Behind the housing hype
Newsom slashes new affordable-housing goals and fails to provide a blueprint for reaching his targets
By Camille T. Taiara
The median price of a home in San Francisco just hit $800,000. More than 25,000 households are on the waiting list for Section 8 vouchers, 30,000 others await public housing, and the San Francisco Housing Authority is about to lose another $5.7 million in federal funds. Yet Mayor Gavin Newsom unfurled a plan Aug. 3 that effectively slashes the city's affordable-housing construction goals by at least 68 percent and probably by a whole lot more.
The new initiative, dubbed Home 15/5, calls for the construction of 15,000 housing units over the next five years, with a little more than a third (5,400) to be affordable to low- and moderate-income households currently defined as those earning up to $76,000 (low) to $114,000 (moderate) a year for a family of four.
But the city needs another 12,637 affordable units by next year, according to projections included in the General Plan's Housing Element, a 250-page policy guide developed by the Planning Department and approved by the Board of Supervisors and state officials last year.
"We call upon the Board of Supervisors to hold public hearings on how the mayor can change official city housing goals merely by holding a press conference," April Veneración, of the South of Market Community Action Network, said at a modest noontime rally on the steps of City Hall Aug. 16 called by the Housing Justice Summit coalition, an alliance representing more than 70 groups. The supervisors took heed, approving a resolution later that afternoon, sponsored by Sups. Sophie Maxwell and Ross Mirkarimi, to hold hearings on how to meet the city's affordable-housing goals.
"Not all housing is good housing," Julie Leadbetter, of Homeless Advocates of the Mission, told the crowd gathered on the steps of City Hall that day. "We have to ask, who's this housing good for?"
In fact, these past 5 years have seen the greatest boom in housing construction in San Francisco in 20 years. About half of the new units are studios and one-bedrooms, but only 27 percent (2,284) of the units built from 2001 through 2004 were deemed affordable to even middle-income San Franciscans, and only half of those were affordable to low- and very-low-income residents, according to a report released by the Planning Department last month.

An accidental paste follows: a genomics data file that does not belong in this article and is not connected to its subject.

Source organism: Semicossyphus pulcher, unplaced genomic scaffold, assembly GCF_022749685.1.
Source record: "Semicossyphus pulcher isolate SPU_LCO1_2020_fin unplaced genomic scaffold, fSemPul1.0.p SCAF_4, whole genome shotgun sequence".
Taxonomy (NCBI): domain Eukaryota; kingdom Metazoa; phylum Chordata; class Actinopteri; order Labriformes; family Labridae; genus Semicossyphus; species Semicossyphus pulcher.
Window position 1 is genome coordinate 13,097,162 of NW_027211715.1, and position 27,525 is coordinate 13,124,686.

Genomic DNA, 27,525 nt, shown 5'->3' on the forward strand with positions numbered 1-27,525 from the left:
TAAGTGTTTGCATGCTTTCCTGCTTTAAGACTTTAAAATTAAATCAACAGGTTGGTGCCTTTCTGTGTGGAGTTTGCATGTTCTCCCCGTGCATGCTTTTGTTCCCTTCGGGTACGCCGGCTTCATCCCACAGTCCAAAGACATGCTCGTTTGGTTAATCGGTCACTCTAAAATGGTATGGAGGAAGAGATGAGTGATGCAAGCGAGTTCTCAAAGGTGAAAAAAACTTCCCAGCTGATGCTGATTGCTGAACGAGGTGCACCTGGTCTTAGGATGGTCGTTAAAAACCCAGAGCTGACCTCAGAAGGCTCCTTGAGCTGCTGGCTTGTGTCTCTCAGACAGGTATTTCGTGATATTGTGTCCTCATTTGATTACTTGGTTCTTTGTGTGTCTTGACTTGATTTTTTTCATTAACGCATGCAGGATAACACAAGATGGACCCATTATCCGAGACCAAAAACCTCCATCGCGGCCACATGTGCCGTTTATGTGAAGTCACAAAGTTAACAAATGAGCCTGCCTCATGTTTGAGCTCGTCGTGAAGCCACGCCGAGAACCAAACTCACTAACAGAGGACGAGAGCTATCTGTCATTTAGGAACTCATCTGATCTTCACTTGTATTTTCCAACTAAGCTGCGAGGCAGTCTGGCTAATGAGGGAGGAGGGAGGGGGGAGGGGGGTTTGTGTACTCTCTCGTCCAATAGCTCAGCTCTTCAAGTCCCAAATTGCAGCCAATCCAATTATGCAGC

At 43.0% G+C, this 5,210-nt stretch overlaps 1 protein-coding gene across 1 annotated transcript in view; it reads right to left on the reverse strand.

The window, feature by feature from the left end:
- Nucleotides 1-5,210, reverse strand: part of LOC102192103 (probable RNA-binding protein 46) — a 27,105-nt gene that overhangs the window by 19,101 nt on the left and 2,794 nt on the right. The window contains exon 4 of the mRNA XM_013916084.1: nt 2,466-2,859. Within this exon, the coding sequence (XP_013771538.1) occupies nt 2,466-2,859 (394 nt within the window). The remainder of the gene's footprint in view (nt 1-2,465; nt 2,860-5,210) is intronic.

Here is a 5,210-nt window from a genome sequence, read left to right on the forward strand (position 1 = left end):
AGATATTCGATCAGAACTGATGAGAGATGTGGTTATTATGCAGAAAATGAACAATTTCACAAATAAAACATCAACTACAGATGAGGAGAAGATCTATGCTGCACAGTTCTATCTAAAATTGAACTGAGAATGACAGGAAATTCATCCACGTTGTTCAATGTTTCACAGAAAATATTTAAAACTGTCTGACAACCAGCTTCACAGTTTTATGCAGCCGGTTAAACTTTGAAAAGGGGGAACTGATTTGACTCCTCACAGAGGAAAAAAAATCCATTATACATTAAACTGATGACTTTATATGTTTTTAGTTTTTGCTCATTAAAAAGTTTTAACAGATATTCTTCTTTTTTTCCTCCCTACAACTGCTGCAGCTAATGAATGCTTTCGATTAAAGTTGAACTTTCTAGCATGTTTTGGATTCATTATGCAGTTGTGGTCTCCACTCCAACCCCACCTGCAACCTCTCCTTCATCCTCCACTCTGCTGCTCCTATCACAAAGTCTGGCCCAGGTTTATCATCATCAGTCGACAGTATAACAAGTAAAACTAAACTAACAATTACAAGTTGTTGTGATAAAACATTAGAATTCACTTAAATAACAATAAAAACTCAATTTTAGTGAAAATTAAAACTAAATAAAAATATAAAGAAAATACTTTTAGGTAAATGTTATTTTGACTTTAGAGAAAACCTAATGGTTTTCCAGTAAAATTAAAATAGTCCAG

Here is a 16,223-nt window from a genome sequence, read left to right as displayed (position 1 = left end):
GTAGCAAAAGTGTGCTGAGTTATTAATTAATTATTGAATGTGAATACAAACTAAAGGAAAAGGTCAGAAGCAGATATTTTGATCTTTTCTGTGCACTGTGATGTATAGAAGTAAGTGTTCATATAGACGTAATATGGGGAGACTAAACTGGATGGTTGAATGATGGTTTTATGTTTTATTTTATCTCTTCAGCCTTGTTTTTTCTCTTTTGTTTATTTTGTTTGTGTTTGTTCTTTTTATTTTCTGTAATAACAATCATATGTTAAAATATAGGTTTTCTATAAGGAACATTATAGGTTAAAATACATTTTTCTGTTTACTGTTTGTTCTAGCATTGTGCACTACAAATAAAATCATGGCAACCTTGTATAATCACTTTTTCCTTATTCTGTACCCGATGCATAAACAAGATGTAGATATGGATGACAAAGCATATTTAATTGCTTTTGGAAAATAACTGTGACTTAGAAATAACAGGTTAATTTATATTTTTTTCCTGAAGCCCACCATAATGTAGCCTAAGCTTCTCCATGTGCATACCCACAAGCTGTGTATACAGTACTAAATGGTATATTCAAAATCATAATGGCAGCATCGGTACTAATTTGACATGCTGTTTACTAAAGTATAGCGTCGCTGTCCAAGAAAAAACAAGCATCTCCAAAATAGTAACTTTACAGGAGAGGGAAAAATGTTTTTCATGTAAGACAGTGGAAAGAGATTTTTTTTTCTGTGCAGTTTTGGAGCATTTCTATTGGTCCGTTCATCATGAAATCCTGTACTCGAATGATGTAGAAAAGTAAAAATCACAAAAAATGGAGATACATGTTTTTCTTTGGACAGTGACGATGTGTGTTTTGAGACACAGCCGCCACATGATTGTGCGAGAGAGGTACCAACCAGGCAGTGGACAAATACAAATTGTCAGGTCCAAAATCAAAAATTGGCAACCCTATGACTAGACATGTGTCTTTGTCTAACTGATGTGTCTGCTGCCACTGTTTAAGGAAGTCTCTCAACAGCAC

Inclusionary housing quotas, which require that 10 percent of units in new buildings of 10 units or more be offered at affordable rates, only produced an extra 514 such units during those years. Meanwhile, 40 percent of San Franciscans currently fit the definition of low- to very-low-income, according to the Mayor's Office of Housing's own data, provided to the Board of Supervisors' Land Use Committee in May. Two-thirds cannot afford market-rate housing.
As a result, families, seniors, and the working class continue to be pushed out and San Francisco has gained the lamentable distinction of being the city with the lowest percentage of children of any urban center in the nation.
Despite its bold claims, Home 15/5 simply siphons more resources into the Planning Department and the Department of Building Inspection in order to reduce backlogs. The resources are significant and long-needed, but they don't seem to include any new incentives for developers to build affordable housing instead of more-profitable market-rate units. The Mayor's Office has not released any details of how it proposes to ensure that even the 5,400 "affordable" units included in Home 15/5 actually get built and offered at a truly affordable rate, and it would not comment on the record for this story.
But Matt Franklin, director of the Mayor's Office of Housing, told the San Francisco Chronicle that the mayor's new plan "not only meets the Housing Element's goals for housing for the poor but exceeds it [sic]," according to an Aug. 17 article.
"I'm stunned," veteran San Francisco housing-policy expert Calvin Welch, of the San Francisco Information Clearinghouse, told the Bay Guardian in response. Welch who reported, ironically, that Franklin had lobbied him just last fall to register his support for the Housing Element with the California Department of Housing and Community Development pointed once again to the Housing Element's findings that more than 7,000 extra units were needed for low- to very-low-income households by 2006. That figure doesn't include the unmet demand for "moderate" affordable housing. "How 5,400 exceeds that escapes my math," he said.
Compounding the housing crunch has been a slow economy that simply isn't producing the kinds of jobs that pay enough to keep up with the skyrocketing price of housing.
"You cannot talk about affordable housing without talking about income," Welch said. "The Housing Element, by state law, draws a relationship between the workforce and housing." Newsom's plan does not and therefore essentially reserves the city almost exclusively for the upper middle class, he argued.
Supervisor Maxwell has already been holding Land Use Committee hearings on the discrepancy between definitions of affordability, and on affordable-housing development scenarios. Supervisor Mirkarimi wants to see developers include more low-income units with their projects. "We need a greater inclusionary rate, so we don't have to continue fighting these fires," Mirkarimi told us. "And we need to create more opportunities for middle- and working-class families to own their own homes."
He hopes the public hearings the Board of Supervisors called for will help push such initiatives forward and create a more sensible and inclusive housing policy with or without the mayor's support.
E-mail Camille T. Taiara at firstname.lastname@example.org.